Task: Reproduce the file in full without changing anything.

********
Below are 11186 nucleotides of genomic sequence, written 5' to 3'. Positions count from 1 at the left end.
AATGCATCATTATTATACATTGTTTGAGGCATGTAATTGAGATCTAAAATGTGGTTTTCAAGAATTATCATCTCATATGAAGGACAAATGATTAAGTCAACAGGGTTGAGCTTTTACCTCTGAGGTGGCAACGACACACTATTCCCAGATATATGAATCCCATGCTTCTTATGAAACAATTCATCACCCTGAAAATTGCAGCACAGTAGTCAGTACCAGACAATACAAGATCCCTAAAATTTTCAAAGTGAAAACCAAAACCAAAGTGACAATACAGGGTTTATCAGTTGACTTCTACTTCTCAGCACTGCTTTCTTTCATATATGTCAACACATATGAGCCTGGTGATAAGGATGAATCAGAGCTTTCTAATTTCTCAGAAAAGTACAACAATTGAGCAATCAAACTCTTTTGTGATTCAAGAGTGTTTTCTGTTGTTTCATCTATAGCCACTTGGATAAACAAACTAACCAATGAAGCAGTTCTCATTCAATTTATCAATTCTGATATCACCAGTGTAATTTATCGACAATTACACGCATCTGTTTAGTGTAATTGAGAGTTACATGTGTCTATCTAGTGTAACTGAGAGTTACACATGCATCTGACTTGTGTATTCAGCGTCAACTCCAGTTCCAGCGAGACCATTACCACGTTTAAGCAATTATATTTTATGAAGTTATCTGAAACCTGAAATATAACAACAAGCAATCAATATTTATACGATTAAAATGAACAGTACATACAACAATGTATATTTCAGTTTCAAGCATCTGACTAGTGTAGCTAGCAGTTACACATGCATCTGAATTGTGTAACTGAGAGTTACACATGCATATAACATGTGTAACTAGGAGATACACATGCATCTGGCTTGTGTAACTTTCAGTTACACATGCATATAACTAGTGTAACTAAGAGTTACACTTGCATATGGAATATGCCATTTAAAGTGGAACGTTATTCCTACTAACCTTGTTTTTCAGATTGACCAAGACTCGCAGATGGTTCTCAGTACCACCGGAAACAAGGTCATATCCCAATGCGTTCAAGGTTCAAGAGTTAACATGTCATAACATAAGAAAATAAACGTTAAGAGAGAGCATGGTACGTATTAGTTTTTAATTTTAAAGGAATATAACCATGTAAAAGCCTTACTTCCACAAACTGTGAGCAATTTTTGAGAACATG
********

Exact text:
Below are 11186 nucleotides of genomic sequence, written 5' to 3'. Positions count from 1 at the left end.
AATGCATCATTATTATACATTGTTTGAGGCATGTAATTGAGATCTAAAATGTGGTTTTCAAGAATTATCATCTCATATGAAGGACAAATGATTAAGTCAACAGGGTTGAGCTTTTACCTCTGAGGTGGCAACGACACACTATTCCCAGATATATGAATCCCATGCTTCTTATGAAACAATTCATCACCCTGAAAATTGCAGCACAGTAGTCAGTACCAGACAATACAAGATCCCTAAAATTTTCAAAGTGAAAACCAAAACCAAAGTGACAATACAGGGTTTATCAGTTGACTTCTACTTCTCAGCACTGCTTTCTTTCATATATGTCAACACATATGAGCCTGGTGATAAGGATGAATCAGAGCTTTCTAATTTCTCAGAAAAGTACAACAATTGAGCAATCAAACTCTTTTGTGATTCAAGAGTGTTTTCTGTTGTTTCATCTATAGCCACTTGGATAAACAAACTAACCAATGAAGCAGTTCTCATTCAATTTATCAATTCTGATATCACCAGTGTAATTTATCGACAATTACACGCATCTGTTTAGTGTAATTGAGAGTTACATGTGTCTATCTAGTGTAACTGAGAGTTACACATGCATCTGACTTGTGTATTCAGCGTCAACTCCAGTTCCAGCGAGACCATTACCACGTTTAAGCAATTATATTTTATGAAGTTATCTGAAACCTGAAATATAACAACAAGCAATCAATATTTATACGATTAAAATGAACAGTACATACAACAATGTATATTTCAGTTTCAAGCATCTGACTAGTGTAGCTAGCAGTTACACATGCATCTGAATTGTGTAACTGAGAGTTACACATGCATATAACATGTGTAACTAGGAGATACACATGCATCTGGCTTGTGTAACTTTCAGTTACACATGCATATAACTAGTGTAACTAAGAGTTACACTTGCATATGGAATATGCCATTTAAAGTGGAACGTTATTCCTACTAACCTTGTTTTTCAGATTGACCAAGACTCGCAGATGGTTCTCAGTACCACCGGAAACAAGGTCATATCCCAATGCGTTCAAGGTTCAAGAGTTAACATGTCATAACATAAGAAAATAAACGTTAAGAGAGAGCATGGTACGTATTAGTTTTTAATTTTAAAGGAATATAACCATGTAAAAGCCTTACTTCCACAAACTGTGAGCAATTTTTGAGAACATG